Five Guidelines for a Collaborating Community

Morten Hansen’s article, “Five Collaboration Mistakes Leaders Should Avoid,” provides an insightful list of leadership errors with the corresponding repair. I commend this valuable article to your reading, and look forward to his future contributions.
A brief reconsideration presents these mistakes as guidelines for a collaborating community. Since I write specifically for Merlyn’s heirs in the profession of Learning (Teaching), I will adjust these guidelines for our use.
1. Establish common language throughout your team, especially when the language is new.
Communication is difficult enough without common vocabulary. Develop definitions within your school’s vocabulary, especially relating to mission and common practice.
2. Understand your role as delegator and collaborator.
(Roles are different than jobs. Being a teacher is a job. Being an encourager is a role, as is delegator or collaborator.)
Effective school leaders know the role they assign themselves and learns when changing roles becomes necessary for the team’s success.
Effective leaders know the discomfort inherent in restricting their role. Others may execute tasks differently, yet an effective leader remains silent as long as the work is effective and no ethics are breached.
When changing the role becomes necessary – as President Obama discovered during the health care process – the leader clearly communicates with the team about the changing role and why that change was necessary.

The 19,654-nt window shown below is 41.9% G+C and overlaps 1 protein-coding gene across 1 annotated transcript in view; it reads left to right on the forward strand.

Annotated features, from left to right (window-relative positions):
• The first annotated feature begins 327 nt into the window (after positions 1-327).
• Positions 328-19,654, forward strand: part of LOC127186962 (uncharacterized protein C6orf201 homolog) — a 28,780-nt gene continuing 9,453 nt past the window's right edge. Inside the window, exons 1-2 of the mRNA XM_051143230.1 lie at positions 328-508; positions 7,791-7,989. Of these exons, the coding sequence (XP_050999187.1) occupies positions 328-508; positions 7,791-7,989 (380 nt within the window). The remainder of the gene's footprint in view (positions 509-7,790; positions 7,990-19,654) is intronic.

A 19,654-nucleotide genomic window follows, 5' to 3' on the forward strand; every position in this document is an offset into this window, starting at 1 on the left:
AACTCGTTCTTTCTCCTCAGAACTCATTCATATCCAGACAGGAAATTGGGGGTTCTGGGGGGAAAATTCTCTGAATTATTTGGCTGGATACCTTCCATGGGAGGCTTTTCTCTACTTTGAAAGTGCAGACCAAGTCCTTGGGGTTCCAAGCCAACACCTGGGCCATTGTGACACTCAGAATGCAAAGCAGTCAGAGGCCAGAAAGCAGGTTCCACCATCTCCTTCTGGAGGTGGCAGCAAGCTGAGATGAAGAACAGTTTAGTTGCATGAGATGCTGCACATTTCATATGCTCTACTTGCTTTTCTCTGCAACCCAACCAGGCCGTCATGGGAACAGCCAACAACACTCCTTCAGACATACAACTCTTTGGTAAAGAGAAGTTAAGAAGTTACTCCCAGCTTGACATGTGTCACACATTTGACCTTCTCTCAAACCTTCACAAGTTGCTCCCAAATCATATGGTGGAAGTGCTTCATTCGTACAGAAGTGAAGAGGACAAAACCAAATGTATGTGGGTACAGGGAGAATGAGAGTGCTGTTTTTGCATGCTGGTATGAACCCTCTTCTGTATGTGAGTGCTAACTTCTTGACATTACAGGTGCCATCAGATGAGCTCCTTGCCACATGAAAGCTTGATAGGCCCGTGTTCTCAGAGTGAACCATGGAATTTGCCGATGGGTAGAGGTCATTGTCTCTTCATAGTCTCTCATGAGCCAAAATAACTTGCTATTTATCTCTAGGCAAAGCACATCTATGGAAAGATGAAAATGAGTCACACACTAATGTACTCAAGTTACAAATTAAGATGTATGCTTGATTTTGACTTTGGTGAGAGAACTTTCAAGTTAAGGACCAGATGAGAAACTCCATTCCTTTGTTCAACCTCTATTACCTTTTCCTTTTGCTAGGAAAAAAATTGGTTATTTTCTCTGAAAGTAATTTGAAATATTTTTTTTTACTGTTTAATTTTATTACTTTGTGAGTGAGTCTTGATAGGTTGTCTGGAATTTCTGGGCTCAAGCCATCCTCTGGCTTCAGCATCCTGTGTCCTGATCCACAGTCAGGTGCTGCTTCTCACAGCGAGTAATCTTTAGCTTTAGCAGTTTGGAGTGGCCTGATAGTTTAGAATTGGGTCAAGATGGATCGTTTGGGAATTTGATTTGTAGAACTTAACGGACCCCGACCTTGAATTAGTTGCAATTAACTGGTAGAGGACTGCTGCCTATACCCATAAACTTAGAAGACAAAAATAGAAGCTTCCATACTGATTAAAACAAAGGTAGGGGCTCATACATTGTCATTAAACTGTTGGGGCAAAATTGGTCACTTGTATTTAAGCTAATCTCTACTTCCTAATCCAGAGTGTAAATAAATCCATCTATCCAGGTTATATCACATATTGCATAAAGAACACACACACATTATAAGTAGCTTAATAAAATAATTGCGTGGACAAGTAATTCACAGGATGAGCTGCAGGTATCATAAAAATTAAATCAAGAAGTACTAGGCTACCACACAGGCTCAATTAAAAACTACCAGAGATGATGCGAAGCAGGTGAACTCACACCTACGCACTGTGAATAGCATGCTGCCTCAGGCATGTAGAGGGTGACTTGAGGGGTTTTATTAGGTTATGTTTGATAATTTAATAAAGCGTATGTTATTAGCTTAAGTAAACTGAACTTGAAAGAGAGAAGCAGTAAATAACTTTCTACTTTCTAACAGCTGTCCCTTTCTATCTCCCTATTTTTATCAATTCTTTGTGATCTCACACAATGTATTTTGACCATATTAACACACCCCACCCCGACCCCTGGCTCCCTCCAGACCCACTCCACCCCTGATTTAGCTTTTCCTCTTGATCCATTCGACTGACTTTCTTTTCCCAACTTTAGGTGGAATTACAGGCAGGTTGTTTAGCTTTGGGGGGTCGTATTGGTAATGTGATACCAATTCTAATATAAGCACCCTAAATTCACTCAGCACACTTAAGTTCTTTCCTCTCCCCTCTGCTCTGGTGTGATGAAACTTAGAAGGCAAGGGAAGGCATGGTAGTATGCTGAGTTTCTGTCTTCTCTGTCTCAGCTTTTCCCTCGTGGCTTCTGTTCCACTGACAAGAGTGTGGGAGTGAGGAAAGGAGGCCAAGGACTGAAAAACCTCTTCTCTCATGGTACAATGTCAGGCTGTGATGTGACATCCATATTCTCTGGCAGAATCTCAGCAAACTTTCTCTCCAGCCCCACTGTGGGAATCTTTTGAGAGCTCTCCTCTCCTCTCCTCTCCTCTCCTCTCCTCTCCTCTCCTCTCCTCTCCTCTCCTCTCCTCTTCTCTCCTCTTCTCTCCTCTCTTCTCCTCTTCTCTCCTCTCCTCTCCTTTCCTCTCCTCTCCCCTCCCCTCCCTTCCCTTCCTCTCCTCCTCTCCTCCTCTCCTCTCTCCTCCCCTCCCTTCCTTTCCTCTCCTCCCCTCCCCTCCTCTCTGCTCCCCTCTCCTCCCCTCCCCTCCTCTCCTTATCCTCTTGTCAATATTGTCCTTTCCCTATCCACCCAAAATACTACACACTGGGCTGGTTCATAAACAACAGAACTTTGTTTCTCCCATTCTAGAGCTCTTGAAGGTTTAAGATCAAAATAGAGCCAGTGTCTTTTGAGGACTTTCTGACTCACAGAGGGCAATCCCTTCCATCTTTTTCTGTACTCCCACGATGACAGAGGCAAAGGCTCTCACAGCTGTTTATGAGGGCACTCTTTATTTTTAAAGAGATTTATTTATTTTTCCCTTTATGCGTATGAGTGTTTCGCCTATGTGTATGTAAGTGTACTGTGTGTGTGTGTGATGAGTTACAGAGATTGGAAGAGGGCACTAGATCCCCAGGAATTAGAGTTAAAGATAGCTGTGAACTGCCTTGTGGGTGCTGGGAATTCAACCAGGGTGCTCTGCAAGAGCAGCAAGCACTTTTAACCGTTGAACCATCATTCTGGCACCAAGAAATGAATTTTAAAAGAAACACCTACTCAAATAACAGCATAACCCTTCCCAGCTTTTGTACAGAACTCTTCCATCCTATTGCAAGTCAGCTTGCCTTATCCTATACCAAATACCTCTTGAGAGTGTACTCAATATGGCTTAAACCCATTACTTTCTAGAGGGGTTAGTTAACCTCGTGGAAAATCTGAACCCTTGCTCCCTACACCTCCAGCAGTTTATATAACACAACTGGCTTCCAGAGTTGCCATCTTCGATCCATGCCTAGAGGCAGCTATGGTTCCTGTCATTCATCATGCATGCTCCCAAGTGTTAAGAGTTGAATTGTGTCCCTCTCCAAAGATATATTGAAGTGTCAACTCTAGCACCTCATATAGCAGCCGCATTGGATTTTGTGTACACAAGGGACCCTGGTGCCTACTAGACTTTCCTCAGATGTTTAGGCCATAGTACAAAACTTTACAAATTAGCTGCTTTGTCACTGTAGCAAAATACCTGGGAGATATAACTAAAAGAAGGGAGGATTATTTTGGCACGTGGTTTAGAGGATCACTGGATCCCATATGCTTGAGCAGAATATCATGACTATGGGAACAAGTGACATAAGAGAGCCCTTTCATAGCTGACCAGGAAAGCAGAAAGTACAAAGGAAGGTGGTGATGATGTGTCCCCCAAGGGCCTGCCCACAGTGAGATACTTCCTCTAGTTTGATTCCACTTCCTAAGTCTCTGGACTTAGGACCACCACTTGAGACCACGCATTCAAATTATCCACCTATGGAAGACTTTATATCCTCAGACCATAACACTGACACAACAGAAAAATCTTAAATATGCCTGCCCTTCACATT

3. Provide permanent seats at the table for those who disagree.
Because an administrator’s whisper may be a roar to a teacher, a potential trap of the leader’s role may be a false sense of infallibility.
Do not mistake disagreement with lack of support or disloyalty. Those brave enough to disagree provide insight and a broader perspective than your own. 
Leaving those voices unheard turns disagreement into resentment, which raises stress levels in a community and leaves those on the “outside” looking elsewhere for refuge or relief.
4. Recognize the difference between an incomplete decision-making process and an impasse requiring a compromise.
Tough decisions may divide a community. Hard compromises to resolve tough decisions should be difficult – but possible – to accept.
If an issue polarizes a community, and a hard compromise leaves everyone in the community at similar levels of discomfort (albeit for different reasons). The near-universal discomfort provides important evidence of a well-built compromise.
5. Create a compelling common goal. 
En route to the New World, John Winthrop wrote a statement of community for his new colony, creating the comparison to their settlement as “a city on a hill.” Remind yourself – and each other – of what your community is becoming, and work together to bring that vision into reality.
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